Comic Sans Debacle Shows Importance of Font Choice

Ask anyone involved in legal marketing, and they’ve probably been face-to-face with a lawyer who insists on using bad fonts.  Last night it wasn’t a lawyer making this kind of bad choice, it was the owner of the Cleveland Cavaliers basketball team.

His mistake wasn’t a mild one.  It wasn’t a bad call between sans serif or serif, or even an overly conservative fixation on Times New Roman.  No, instead  Mr. Gilbert’s choice was the ever mockable Comic Sans.  The design pundits on Twitter were chuckling about it so much, CNN was compelled to cover the story. Really. Over a font choice!

It’s a mild-wakeup call for all of us.  Not in terms of a potential embarrassment like this, but rather to reconsider the impression that different type face choices can make.  That while some font choices support the credibility of the writer, making the wrong one – Comic Sans topping that list – can do real damage to the message.  Need a refresher?  Check out the website Typography for Lawyers.  I can’t say I agree 100% with the advice, but a lot of it I do.

I’d also like to add a couple of my own tips:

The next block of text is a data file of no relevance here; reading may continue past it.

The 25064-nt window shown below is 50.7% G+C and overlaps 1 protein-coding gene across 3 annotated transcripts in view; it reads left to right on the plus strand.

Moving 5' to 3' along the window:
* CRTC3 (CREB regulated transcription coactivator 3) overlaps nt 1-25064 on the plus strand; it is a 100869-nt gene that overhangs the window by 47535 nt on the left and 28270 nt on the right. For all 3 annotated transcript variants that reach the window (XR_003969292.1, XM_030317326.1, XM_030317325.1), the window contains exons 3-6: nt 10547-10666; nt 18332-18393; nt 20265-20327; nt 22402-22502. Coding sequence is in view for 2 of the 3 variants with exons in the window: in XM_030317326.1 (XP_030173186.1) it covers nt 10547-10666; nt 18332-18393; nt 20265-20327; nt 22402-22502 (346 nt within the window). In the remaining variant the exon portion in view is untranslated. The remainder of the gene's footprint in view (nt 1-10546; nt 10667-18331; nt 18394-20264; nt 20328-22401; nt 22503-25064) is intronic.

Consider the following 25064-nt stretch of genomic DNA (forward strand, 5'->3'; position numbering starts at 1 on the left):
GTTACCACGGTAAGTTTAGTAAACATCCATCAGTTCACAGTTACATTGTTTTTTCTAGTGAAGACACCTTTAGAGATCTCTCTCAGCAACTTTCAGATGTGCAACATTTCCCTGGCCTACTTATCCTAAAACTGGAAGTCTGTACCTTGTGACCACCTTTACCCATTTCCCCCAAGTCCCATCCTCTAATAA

1. Establish management buy-in first. Who stands up to the Partner that wants to choose their own font?  Or worse, wants to choose a new font every month? If the answer is ‘who cares…’, don’t bother investing your time creating standards.
  2. When possible, however, creating approved firm standards for font face style & typography can help. Embedding those standards into printed work, forms production, templates, etc. can save a lot of headaches. It can also reduce internal bickering; and support those individuals tasked with maintaining consistent application.
  3. For firms with a visual identity guide or style guide, be sure to include these font & typography standards. Define the font face usage not only in print materials, but also in digital placements. What are the acceptable line heights, kerning (space between letters)?
  4. Delete Comic Sans off of every new workstation your firm purchases.  Nip those unsightly system fonts before they cause problems! :)


  1. Sharon said:

    As a graphic designer/photographer who is studying law, please be gracious and use a professional designer for the firm’s identity. Word, Excel, Publisher, and Paint are not design tools.How you are seen in print or web is how you will be treated. Be professional even if you have a secret love of Curlz MT, Papyrus, or Comic Sans.

    @ 3:28 pm
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